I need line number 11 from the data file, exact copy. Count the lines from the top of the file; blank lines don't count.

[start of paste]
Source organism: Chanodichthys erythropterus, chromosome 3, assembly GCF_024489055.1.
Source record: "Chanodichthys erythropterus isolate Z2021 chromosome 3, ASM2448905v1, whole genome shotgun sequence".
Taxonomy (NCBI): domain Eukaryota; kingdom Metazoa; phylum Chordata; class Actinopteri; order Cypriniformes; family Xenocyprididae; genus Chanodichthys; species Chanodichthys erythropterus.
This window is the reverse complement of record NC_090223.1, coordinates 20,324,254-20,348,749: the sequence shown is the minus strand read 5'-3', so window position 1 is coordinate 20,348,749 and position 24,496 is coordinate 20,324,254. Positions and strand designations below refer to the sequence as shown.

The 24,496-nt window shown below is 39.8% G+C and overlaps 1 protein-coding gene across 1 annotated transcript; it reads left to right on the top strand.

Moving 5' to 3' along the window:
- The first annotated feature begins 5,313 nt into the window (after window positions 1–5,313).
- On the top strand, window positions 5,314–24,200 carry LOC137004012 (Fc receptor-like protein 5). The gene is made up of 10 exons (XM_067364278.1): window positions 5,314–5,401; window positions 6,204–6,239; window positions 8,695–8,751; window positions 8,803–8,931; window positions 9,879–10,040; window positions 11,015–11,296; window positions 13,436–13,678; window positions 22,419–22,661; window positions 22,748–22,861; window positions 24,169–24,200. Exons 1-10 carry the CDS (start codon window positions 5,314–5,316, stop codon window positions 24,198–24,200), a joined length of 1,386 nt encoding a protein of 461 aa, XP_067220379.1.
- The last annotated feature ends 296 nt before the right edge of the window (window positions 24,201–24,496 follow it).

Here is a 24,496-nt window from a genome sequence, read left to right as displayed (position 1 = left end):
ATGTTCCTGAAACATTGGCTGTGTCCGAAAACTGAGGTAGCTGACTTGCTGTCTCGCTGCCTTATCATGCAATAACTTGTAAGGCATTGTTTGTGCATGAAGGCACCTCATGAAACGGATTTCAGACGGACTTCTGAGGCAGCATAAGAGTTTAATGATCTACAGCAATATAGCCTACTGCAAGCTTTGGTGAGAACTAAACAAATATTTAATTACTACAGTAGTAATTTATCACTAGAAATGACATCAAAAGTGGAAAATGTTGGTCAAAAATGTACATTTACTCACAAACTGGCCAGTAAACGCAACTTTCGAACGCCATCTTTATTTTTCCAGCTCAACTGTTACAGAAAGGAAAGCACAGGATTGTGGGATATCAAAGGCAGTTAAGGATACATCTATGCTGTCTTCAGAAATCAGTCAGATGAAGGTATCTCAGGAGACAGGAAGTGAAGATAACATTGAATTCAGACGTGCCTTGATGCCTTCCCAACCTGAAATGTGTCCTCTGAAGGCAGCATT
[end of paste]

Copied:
ATGTTCCTGAAACATTGGCTGTGTCCGAAAACTGAGGTAGCTGACTTGCTGTCTCGCTGCCTTATCATGCAATAACTTGTAAGGCATTGTTTGTGCATGAAGGCACCTCATGAAACGGATTTCAGACGGACTTCTGAGGCAGCATAAGAGTTTAATGATCTACAGCAATATAGCCTACTGCAAGCTTTGGTGAGAACTAAACAAATATTTAATTACTACAGTAGTAATTTATCACTAGAAATGACATCAAAAGTGGAAAATGTTGGTCAAAAATGTACATTTACTCACAAACTGGCCAGTAAACGCAACTTTCGAACGCCATCTTTATTTTTCCAGCTCAACTGTTACAGAAAGGAAAGCACAGGATTGTGGGATATCAAAGGCAGTTAAGGATACATCTATGCTGTCTTCAGAAATCAGTCAGATGAAGGTATCTCAGGAGACAGGAAGTGAAGATAACATTGAATTCAGACGTGCCTTGATGCCTTCCCAACCTGAAATGTGTCCTCTGAAGGCAGCATT